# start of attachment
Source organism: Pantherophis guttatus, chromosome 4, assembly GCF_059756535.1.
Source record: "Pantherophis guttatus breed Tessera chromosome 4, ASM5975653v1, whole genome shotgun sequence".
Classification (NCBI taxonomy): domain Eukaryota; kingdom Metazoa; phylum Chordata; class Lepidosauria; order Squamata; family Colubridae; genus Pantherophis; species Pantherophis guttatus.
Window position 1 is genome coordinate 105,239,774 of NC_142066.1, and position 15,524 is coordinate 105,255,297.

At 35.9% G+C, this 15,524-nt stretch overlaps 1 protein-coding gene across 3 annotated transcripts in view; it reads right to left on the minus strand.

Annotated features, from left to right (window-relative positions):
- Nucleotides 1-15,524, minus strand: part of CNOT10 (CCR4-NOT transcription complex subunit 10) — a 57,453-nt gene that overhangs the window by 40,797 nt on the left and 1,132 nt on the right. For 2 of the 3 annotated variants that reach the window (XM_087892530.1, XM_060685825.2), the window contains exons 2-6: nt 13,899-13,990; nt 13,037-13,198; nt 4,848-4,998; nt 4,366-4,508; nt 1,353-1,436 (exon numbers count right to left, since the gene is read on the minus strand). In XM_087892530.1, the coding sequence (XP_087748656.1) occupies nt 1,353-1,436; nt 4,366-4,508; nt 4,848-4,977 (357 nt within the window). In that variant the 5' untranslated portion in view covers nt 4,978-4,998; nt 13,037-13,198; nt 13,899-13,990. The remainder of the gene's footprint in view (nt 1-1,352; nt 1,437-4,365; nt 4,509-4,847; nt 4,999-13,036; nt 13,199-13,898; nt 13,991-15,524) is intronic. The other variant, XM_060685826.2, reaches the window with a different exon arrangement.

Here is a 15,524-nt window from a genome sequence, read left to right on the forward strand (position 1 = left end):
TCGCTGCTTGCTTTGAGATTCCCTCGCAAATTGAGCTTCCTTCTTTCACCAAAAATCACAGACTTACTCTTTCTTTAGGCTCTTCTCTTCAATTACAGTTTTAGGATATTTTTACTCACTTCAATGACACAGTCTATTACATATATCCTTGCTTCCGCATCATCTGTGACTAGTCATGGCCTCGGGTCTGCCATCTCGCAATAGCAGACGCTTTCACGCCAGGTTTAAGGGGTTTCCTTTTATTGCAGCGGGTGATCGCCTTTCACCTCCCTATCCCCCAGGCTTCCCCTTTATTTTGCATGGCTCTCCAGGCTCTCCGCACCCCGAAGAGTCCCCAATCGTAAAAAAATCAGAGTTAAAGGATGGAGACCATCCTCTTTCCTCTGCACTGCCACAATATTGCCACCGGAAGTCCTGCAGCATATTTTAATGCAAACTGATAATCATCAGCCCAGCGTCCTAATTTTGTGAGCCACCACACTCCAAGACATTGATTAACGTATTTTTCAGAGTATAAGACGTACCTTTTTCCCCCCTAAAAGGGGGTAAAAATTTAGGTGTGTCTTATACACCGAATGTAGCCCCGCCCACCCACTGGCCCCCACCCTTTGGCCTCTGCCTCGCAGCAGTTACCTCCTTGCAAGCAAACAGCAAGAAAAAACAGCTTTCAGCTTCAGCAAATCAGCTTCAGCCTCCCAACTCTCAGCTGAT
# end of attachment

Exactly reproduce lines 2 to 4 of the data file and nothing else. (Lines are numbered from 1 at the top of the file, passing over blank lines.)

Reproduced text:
Source record: "Pantherophis guttatus breed Tessera chromosome 4, ASM5975653v1, whole genome shotgun sequence".
Classification (NCBI taxonomy): domain Eukaryota; kingdom Metazoa; phylum Chordata; class Lepidosauria; order Squamata; family Colubridae; genus Pantherophis; species Pantherophis guttatus.
Window position 1 is genome coordinate 105,239,774 of NC_142066.1, and position 15,524 is coordinate 105,255,297.